My wife Lou Alice and I got married twenty-five years ago today. I won’t say we were children, but we were barely not-children, and we hardly knew what we were promising to do, but we promised anyway. Then we went home and started trying to figure out how to make a life together. I have often heard that marriage is hard work. I don’t disagree. To borrow a phrase from the philosophers, however, hard work is necessary but not sufficient. In any creative endeavor (and a marriage is a greater creative endeavor than War and Peace and the Sistine Chapel combined), the real work is to make room for grace to intervene, to have eyes to see see the deeper truth, to stay alive to the fact that a reality we didn’t make will triumph every time over the shriveled and shriveling narratives of self-absorption.
Every year I return to this poem, which Richard Wilbur wrote as a wedding toast to his son and daughter-in-law:
St. John tells how, at Cana’s wedding feast,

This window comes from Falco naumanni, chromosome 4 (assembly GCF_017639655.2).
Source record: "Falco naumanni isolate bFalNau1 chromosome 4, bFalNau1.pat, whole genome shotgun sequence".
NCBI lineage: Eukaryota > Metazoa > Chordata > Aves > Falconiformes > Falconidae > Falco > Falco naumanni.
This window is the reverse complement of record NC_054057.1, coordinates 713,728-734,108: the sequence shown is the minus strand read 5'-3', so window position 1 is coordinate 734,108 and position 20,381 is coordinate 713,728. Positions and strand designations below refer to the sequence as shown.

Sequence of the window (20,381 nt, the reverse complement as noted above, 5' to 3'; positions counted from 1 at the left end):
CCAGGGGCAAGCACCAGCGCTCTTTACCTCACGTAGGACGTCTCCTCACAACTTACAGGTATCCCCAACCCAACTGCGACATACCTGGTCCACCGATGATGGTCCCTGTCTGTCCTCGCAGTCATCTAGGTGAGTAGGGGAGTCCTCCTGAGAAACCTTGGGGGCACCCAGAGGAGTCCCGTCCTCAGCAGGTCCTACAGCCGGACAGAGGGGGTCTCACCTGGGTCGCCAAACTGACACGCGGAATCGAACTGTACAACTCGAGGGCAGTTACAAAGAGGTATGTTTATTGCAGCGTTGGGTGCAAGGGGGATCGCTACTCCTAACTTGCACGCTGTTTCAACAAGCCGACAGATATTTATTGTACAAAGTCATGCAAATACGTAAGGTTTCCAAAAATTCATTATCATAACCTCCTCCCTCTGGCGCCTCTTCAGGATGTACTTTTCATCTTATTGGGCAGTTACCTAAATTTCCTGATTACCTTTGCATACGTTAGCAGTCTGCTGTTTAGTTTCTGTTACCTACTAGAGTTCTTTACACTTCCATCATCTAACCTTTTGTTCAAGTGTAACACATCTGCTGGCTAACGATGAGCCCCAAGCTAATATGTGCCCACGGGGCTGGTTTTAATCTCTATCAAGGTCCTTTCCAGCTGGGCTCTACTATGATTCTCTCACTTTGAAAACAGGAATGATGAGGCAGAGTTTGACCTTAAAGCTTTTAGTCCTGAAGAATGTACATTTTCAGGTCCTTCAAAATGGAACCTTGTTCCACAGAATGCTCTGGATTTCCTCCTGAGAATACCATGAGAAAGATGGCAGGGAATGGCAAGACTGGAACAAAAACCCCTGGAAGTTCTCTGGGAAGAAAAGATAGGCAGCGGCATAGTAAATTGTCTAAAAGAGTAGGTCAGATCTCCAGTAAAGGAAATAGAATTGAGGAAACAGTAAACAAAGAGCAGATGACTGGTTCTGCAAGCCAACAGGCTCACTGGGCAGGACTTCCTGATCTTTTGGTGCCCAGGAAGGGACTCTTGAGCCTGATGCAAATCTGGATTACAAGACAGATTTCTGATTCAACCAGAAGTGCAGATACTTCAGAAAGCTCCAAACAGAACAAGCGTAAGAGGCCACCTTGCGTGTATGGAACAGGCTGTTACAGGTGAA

The water-pots poured wine in such amount
That by his sober count
There were a hundred gallons at the least.
It made no earthly sense, unless to show
How whatsoever love elects to bless
Brims to a sweet excess
That can without depletion overflow.
Which is to say that what love sees is true;
That this world’s fullness is not made but found.
Life hungers to abound
And pour its plenty out for such as you.
Now, if your loves will lend an ear to mine,
I toast you both, good son and dear new daughter.
May you not lack for water,
And may that water smack of Cana’s wine.
Earlier I said that Lou Alice and I went home twenty-five years ago to figure out how to make a life together. One thing I think we have figured out in the mean time is that we weren’t making a life so much as finding one–uncovering it from beneath the rubble of self-protection and self-aggrandizement and self-indulgence and self-promotion and self-centeredness. When life feels full, it’s not because we have managed to fill it, but because we are learning to receive its fullness.
Friends, what love sees is true. That’s not wishful thinking. That is an old married person telling the truth as literally as he knows how to tell it.